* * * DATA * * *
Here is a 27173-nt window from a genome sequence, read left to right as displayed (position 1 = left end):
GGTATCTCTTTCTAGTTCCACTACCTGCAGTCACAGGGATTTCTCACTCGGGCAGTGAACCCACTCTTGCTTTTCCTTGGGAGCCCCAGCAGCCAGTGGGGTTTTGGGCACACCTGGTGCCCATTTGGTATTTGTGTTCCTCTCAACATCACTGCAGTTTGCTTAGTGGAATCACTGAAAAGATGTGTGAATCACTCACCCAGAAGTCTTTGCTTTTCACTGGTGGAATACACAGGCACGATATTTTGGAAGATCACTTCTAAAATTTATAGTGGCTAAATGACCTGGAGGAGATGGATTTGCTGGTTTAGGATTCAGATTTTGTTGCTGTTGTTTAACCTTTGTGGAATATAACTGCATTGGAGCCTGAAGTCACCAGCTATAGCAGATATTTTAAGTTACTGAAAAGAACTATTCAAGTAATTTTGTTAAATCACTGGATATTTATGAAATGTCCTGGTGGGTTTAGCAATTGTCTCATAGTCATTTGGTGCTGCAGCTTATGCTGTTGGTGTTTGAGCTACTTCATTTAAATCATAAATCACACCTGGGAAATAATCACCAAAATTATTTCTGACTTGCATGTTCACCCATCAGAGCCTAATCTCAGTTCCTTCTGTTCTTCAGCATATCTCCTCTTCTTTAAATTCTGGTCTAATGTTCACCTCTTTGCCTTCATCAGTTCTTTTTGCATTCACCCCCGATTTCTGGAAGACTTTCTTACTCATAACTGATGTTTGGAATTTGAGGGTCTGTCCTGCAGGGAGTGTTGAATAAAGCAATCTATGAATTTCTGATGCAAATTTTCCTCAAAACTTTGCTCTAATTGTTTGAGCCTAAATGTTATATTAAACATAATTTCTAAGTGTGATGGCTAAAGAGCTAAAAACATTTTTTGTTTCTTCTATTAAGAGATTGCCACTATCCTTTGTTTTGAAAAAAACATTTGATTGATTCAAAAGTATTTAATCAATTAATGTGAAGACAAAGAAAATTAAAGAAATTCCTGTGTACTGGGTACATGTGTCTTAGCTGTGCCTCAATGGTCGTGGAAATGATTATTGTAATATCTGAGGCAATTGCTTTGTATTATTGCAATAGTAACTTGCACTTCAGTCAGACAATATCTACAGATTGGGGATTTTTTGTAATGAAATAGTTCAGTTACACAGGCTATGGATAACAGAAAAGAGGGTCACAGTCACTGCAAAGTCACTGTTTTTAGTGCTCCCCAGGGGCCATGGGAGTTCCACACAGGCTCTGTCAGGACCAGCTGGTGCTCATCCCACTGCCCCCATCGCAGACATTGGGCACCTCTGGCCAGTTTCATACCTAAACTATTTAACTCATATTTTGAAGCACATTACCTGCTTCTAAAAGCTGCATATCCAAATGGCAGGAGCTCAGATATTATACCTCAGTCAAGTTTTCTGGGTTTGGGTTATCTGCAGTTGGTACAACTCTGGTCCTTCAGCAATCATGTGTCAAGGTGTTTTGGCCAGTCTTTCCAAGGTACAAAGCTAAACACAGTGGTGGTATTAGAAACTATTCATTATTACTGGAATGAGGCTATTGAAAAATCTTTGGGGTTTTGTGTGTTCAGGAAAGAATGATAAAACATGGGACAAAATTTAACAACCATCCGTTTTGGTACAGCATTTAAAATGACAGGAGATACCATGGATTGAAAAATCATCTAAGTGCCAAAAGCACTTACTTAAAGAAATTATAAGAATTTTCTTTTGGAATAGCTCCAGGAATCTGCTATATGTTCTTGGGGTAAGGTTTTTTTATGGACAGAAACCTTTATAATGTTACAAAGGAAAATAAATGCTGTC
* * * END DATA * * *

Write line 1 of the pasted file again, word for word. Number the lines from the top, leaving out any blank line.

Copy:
Here is a 27173-nt window from a genome sequence, read left to right as displayed (position 1 = left end):